"The Making of A Racist" by Charles B. Dew, professor of American History at Williams College and renowned historian of the American South and its history of slavery, is at once a memoir of growing up in Jim Crow culture and an investigation into the antebellum world of slavery in an attempt to discover why generations of people did not see the evil they created and perpetuated.
In the first three chapters, Dew details a very clear and personal story of being reared in Jim Crow's South, receiving a thorough and effective indoctrination as a racist in a culture of institutionalized racism that flourished long after the American Civil War.
That this was ubiquitous throughout the Jim Crow South of that period is well supported through his own account. But through a series of transitions in his life, reflections on key questions that never leave him, and two "thunder claps" of awakening impasse, the author tells the greater story of profound experiences that transform his understanding and the course of his life. Through this memoir and his delving into Civil War documents in ways that unveil fresh insights, Dew unlocks a new and important upgrade in how we must continue the dialogue of honesty and progress when talking about race in America.
The memoir chapters that outline important steps in "The Making of A Racist" are courageous. Dew goes deep into the experience and shares sympathetic, but honest, portraits of his family and people who were close to him. It seems to say that knowing the history is necessary to have the discussion about race. Dew goes further back in the next chapters to examine slave trading documents from before the Civil War to investigate the minds of those who kept records and made comment.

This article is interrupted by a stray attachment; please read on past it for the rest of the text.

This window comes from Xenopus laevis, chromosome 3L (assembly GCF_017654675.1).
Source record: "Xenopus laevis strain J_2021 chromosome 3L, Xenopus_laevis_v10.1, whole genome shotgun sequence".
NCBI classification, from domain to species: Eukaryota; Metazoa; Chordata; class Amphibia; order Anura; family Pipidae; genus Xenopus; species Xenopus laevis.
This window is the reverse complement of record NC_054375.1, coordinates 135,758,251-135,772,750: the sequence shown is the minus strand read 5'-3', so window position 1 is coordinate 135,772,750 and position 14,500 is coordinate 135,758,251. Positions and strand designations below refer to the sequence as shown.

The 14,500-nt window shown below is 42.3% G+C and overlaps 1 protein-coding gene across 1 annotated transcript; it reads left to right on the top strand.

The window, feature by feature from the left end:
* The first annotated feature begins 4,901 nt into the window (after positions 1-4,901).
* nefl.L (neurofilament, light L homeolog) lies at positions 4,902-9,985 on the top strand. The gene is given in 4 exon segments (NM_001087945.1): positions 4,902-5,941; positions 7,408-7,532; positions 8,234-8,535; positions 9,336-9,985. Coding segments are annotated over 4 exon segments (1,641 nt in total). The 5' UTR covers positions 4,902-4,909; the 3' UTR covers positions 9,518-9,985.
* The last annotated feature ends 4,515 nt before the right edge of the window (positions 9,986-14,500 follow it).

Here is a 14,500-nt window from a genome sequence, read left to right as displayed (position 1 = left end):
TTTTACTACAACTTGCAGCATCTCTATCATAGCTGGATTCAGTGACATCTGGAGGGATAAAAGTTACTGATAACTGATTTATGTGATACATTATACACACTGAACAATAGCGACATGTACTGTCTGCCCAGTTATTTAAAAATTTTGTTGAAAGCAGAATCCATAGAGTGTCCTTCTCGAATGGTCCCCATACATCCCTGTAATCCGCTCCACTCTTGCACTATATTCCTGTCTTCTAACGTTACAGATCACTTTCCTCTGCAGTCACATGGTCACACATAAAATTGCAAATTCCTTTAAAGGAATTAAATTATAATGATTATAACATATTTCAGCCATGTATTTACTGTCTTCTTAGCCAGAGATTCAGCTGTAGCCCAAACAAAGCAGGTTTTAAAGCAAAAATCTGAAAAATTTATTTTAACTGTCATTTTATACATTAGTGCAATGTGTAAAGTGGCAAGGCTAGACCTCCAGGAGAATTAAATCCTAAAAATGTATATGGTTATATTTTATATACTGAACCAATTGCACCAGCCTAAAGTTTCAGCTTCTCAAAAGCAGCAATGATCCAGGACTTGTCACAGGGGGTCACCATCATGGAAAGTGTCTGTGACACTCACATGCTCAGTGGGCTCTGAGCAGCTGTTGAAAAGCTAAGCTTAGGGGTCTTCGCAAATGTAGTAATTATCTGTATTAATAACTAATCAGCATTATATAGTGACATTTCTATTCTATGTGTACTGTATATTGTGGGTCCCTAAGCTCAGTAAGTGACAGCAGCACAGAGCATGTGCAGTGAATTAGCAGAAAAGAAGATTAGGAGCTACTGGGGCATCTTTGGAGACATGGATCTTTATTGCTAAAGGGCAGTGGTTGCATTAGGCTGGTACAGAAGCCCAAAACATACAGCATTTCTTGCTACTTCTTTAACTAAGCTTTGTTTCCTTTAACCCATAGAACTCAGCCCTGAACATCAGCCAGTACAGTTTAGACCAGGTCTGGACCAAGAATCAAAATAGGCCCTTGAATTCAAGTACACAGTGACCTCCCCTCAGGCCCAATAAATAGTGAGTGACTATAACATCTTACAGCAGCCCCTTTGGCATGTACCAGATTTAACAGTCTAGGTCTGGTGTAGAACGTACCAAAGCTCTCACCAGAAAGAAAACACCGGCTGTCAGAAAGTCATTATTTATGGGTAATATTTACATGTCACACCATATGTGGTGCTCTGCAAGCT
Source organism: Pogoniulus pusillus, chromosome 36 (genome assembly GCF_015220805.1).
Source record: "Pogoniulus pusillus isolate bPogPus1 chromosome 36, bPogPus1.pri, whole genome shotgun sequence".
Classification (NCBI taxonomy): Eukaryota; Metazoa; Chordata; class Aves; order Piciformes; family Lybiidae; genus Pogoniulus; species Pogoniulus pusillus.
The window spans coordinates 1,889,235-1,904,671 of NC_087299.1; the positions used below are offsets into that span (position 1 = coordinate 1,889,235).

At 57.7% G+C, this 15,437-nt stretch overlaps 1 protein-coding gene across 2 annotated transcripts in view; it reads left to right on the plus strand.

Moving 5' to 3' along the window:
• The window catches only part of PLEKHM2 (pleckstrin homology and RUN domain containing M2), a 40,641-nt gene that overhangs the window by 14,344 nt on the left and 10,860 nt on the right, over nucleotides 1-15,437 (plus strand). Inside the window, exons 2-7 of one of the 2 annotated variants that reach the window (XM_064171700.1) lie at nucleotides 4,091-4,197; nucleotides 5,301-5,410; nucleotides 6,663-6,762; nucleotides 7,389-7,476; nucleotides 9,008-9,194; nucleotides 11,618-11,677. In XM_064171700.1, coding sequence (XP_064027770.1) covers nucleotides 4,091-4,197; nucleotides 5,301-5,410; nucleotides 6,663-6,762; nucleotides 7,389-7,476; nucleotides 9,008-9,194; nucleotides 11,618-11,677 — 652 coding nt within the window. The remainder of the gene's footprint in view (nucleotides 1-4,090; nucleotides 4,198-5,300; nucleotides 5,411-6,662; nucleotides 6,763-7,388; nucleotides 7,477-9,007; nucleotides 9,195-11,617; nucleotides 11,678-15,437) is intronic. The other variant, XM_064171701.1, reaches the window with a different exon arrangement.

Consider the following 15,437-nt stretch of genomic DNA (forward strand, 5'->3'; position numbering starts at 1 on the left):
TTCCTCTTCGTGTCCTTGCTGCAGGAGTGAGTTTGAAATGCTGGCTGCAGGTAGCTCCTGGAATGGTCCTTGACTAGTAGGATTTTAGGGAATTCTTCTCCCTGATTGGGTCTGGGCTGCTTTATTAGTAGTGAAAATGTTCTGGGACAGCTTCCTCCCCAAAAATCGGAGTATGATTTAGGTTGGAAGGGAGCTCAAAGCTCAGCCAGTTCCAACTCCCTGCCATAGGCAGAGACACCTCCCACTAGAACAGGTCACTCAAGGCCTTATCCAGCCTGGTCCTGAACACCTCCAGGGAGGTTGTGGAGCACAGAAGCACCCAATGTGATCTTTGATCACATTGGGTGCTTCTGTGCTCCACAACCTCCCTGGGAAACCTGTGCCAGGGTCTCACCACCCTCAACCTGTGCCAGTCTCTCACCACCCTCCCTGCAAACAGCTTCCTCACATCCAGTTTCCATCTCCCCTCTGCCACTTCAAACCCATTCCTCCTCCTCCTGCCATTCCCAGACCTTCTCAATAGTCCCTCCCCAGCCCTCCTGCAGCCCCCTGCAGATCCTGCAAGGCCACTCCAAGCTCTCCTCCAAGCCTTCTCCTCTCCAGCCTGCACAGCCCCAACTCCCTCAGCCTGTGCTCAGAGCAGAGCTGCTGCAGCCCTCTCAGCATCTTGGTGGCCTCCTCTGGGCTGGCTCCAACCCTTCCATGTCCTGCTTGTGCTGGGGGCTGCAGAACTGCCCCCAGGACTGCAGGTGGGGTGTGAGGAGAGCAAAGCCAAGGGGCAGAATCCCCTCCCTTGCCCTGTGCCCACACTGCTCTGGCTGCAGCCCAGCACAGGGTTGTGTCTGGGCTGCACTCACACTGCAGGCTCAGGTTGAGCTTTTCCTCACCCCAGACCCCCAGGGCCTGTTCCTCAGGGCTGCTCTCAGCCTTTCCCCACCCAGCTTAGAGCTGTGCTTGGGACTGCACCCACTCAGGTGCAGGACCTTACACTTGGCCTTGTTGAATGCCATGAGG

In the chapter, The Unmaking of a Racist, the author is challenged when he arrives as a first-year student at Williams College. There he experiences conflicting feelings in his observations of races for the first time, on and off campus. He begins to see what had heretofore been veiled by his racist indoctrination, even confronting the issues with family. The resolution of that aspect of the story is one of grace and wisdom. A scholarly career in the study of race and the American South becomes his destiny. Heart-rending documents from slavery times and questions from every quarter are critical.
A most important question is raised by Illinois Browning Culver an African American woman who had worked for his family: "Why do the grown-ups put so much hate in the children?" This drives the scholarship and purpose of the book: to unearth the answers and illuminate the evil of racial injustice.
Colin Harrington is the events manager at The Bookstore and Get Lit Wine Bar in Lenox. Colin welcomes reader comments at email@example.com
'The Making of A Racist'
By Charles B. Dew
Published by the University of Virginia Press